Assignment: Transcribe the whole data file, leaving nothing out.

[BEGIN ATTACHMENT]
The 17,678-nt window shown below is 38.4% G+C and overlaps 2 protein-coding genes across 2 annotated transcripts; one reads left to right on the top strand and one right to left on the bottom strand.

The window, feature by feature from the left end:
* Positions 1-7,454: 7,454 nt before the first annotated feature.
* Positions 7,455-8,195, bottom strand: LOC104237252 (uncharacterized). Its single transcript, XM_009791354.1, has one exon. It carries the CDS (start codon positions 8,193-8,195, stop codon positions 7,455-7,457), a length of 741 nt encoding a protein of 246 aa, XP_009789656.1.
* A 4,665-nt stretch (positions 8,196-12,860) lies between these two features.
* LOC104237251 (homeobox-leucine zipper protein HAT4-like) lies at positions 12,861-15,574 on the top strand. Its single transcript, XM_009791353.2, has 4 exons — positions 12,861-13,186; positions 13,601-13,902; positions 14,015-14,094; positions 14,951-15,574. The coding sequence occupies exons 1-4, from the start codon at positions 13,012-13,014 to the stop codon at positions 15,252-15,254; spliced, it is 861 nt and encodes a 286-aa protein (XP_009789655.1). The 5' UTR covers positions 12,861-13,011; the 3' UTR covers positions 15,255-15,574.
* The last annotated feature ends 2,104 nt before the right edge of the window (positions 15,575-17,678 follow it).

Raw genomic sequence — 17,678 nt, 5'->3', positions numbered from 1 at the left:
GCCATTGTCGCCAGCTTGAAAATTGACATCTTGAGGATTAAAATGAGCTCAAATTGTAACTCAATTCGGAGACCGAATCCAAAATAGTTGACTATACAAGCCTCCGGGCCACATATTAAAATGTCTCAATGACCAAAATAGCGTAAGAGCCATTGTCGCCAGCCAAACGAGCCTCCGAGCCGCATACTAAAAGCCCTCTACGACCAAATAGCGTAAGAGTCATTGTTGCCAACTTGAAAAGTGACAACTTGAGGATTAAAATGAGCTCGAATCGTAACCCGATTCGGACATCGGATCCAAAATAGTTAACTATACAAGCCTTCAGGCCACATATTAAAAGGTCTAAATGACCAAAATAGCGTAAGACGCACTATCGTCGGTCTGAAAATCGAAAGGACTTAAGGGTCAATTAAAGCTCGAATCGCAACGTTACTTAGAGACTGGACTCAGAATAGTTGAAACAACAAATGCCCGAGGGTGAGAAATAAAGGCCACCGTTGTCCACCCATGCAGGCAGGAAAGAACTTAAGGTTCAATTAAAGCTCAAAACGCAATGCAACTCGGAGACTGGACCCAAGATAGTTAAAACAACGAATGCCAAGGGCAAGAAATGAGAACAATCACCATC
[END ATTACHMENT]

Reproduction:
The 17,678-nt window shown below is 38.4% G+C and overlaps 2 protein-coding genes across 2 annotated transcripts; one reads left to right on the top strand and one right to left on the bottom strand.

The window, feature by feature from the left end:
* Positions 1-7,454: 7,454 nt before the first annotated feature.
* Positions 7,455-8,195, bottom strand: LOC104237252 (uncharacterized). Its single transcript, XM_009791354.1, has one exon. It carries the CDS (start codon positions 8,193-8,195, stop codon positions 7,455-7,457), a length of 741 nt encoding a protein of 246 aa, XP_009789656.1.
* A 4,665-nt stretch (positions 8,196-12,860) lies between these two features.
* LOC104237251 (homeobox-leucine zipper protein HAT4-like) lies at positions 12,861-15,574 on the top strand. Its single transcript, XM_009791353.2, has 4 exons — positions 12,861-13,186; positions 13,601-13,902; positions 14,015-14,094; positions 14,951-15,574. The coding sequence occupies exons 1-4, from the start codon at positions 13,012-13,014 to the stop codon at positions 15,252-15,254; spliced, it is 861 nt and encodes a 286-aa protein (XP_009789655.1). The 5' UTR covers positions 12,861-13,011; the 3' UTR covers positions 15,255-15,574.
* The last annotated feature ends 2,104 nt before the right edge of the window (positions 15,575-17,678 follow it).

Raw genomic sequence — 17,678 nt, 5'->3', positions numbered from 1 at the left:
GCCATTGTCGCCAGCTTGAAAATTGACATCTTGAGGATTAAAATGAGCTCAAATTGTAACTCAATTCGGAGACCGAATCCAAAATAGTTGACTATACAAGCCTCCGGGCCACATATTAAAATGTCTCAATGACCAAAATAGCGTAAGAGCCATTGTCGCCAGCCAAACGAGCCTCCGAGCCGCATACTAAAAGCCCTCTACGACCAAATAGCGTAAGAGTCATTGTTGCCAACTTGAAAAGTGACAACTTGAGGATTAAAATGAGCTCGAATCGTAACCCGATTCGGACATCGGATCCAAAATAGTTAACTATACAAGCCTTCAGGCCACATATTAAAAGGTCTAAATGACCAAAATAGCGTAAGACGCACTATCGTCGGTCTGAAAATCGAAAGGACTTAAGGGTCAATTAAAGCTCGAATCGCAACGTTACTTAGAGACTGGACTCAGAATAGTTGAAACAACAAATGCCCGAGGGTGAGAAATAAAGGCCACCGTTGTCCACCCATGCAGGCAGGAAAGAACTTAAGGTTCAATTAAAGCTCAAAACGCAATGCAACTCGGAGACTGGACCCAAGATAGTTAAAACAACGAATGCCAAGGGCAAGAAATGAGAACAATCACCATC